You can ask your primary care provider for a referral to a sex therapist, or you might check with a local hospital or medical center to see whether they have a sex medicine clinic. Your health insurer or employee assistance program may offer recommendations as well.
As another option, you can check with a professional organization, such as AASECT. Or look on the professional organization websites of psychologists, licensed clinical social workers and psychiatrists to locate a licensed and qualified provider of sex therapy.
Before scheduling sessions with a therapist, consider whether the therapist would be a good fit for you. You might ask questions like those below.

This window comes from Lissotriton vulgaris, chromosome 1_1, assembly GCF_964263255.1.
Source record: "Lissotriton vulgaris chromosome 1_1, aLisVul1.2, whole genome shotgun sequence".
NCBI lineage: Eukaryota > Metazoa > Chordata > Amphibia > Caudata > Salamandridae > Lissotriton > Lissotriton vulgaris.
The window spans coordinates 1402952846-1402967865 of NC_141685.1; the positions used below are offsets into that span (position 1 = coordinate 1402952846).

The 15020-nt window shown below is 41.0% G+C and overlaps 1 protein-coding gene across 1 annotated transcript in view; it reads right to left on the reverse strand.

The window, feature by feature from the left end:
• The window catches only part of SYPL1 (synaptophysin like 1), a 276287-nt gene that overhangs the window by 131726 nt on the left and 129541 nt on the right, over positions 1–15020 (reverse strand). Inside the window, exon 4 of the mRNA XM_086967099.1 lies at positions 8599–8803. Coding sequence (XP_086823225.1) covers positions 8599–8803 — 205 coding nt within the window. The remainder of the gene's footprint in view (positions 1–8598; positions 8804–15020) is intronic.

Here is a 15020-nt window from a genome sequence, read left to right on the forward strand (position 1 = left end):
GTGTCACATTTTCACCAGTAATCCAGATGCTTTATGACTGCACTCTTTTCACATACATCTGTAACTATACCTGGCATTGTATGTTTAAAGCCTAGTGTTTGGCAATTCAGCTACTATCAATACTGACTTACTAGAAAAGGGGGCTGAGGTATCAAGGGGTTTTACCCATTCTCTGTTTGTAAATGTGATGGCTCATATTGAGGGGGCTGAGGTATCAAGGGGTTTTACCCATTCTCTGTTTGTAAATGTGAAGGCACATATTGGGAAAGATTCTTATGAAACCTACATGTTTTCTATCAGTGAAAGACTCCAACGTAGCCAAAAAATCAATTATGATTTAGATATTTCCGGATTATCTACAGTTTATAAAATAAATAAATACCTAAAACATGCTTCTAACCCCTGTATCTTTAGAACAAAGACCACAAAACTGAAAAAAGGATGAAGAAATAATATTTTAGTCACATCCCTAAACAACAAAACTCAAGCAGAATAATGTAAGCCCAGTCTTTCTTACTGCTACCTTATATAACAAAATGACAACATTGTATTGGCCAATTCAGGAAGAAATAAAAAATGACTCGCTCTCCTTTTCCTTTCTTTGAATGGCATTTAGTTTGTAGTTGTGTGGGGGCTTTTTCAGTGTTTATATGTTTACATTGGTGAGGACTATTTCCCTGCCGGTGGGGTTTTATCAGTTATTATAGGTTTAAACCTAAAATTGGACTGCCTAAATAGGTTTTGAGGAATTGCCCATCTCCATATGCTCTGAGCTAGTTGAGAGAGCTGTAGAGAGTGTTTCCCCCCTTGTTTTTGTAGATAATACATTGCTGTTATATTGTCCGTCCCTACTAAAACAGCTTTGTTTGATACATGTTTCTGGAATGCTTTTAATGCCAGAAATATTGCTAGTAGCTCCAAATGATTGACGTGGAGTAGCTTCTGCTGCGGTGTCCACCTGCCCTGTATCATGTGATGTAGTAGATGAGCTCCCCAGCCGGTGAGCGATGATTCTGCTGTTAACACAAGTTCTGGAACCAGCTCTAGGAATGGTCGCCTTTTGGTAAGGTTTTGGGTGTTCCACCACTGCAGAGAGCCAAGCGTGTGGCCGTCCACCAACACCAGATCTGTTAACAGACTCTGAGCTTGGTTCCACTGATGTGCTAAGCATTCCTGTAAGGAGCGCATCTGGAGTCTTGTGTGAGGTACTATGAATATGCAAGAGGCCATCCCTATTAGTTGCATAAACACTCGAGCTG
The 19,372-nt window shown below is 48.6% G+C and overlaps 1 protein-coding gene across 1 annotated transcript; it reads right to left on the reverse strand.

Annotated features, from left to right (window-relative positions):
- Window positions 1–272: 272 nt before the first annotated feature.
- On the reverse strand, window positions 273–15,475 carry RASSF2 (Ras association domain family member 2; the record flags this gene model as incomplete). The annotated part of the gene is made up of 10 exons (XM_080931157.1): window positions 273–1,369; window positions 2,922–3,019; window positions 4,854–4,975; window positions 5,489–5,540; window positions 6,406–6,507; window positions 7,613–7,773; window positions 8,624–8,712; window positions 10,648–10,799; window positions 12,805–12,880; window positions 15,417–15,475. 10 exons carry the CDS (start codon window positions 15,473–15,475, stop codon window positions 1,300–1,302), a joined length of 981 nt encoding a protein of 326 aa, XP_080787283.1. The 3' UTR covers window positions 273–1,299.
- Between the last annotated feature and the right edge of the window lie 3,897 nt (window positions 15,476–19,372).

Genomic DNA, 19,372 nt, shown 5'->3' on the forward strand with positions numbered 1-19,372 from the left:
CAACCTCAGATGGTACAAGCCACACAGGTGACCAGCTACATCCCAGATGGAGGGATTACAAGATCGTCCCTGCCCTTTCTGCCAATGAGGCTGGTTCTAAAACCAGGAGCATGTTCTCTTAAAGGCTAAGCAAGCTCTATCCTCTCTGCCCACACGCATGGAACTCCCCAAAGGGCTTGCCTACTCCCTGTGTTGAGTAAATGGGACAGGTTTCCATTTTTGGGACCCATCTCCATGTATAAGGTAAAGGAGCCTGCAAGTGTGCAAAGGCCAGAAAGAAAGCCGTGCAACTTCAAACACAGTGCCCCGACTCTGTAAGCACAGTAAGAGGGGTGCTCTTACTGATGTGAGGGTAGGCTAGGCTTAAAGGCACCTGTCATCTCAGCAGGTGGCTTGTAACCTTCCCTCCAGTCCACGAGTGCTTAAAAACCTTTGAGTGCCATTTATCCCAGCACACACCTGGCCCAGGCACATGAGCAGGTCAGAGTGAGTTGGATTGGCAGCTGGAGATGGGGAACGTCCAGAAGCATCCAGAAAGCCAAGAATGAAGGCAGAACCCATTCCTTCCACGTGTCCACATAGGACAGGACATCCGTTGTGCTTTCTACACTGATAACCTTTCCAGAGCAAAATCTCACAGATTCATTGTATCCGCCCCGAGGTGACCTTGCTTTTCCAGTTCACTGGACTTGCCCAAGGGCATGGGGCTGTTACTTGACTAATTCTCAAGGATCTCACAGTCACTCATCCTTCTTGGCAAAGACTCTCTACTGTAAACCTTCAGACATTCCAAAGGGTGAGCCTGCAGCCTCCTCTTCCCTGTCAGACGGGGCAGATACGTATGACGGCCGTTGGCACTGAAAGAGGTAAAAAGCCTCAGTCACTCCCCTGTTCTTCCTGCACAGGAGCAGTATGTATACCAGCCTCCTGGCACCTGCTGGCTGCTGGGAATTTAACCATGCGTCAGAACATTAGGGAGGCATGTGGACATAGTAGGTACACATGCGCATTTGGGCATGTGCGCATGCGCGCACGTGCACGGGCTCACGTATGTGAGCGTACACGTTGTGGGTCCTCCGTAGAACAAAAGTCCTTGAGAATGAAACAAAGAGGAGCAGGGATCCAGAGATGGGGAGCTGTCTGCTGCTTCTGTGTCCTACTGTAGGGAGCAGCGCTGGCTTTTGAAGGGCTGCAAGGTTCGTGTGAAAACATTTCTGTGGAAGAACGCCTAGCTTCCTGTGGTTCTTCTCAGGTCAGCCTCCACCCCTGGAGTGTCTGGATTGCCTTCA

- Education and experience. What is your educational and training background? Are you licensed by the state? Are you credentialed by AASECT? What's your experience with my type of sexual issue?
- Logistics. Where is your office? What are your office hours?
- Treatment plan. How long is each session? How often are sessions scheduled? How long might I expect treatment to continue? What is your policy on canceled sessions?
- Fees and insurance. How much do you charge for each session? Are your services covered by my health insurance plan? Will I need to pay the full fee upfront?
Before your appointment
Prepare for your appointment by making a list of:
- Details of your problem, including when it started, whether it's always present or comes and goes, professionals you've seen, and treatments you've tried and their outcomes
- Key personal information, including your medical conditions and any major stresses or recent life changes
- All medications that you're taking, including over-the-counter drugs, vitamins, other supplements or herbal preparations, and their doses
- Questions to ask your therapist about your sexual concerns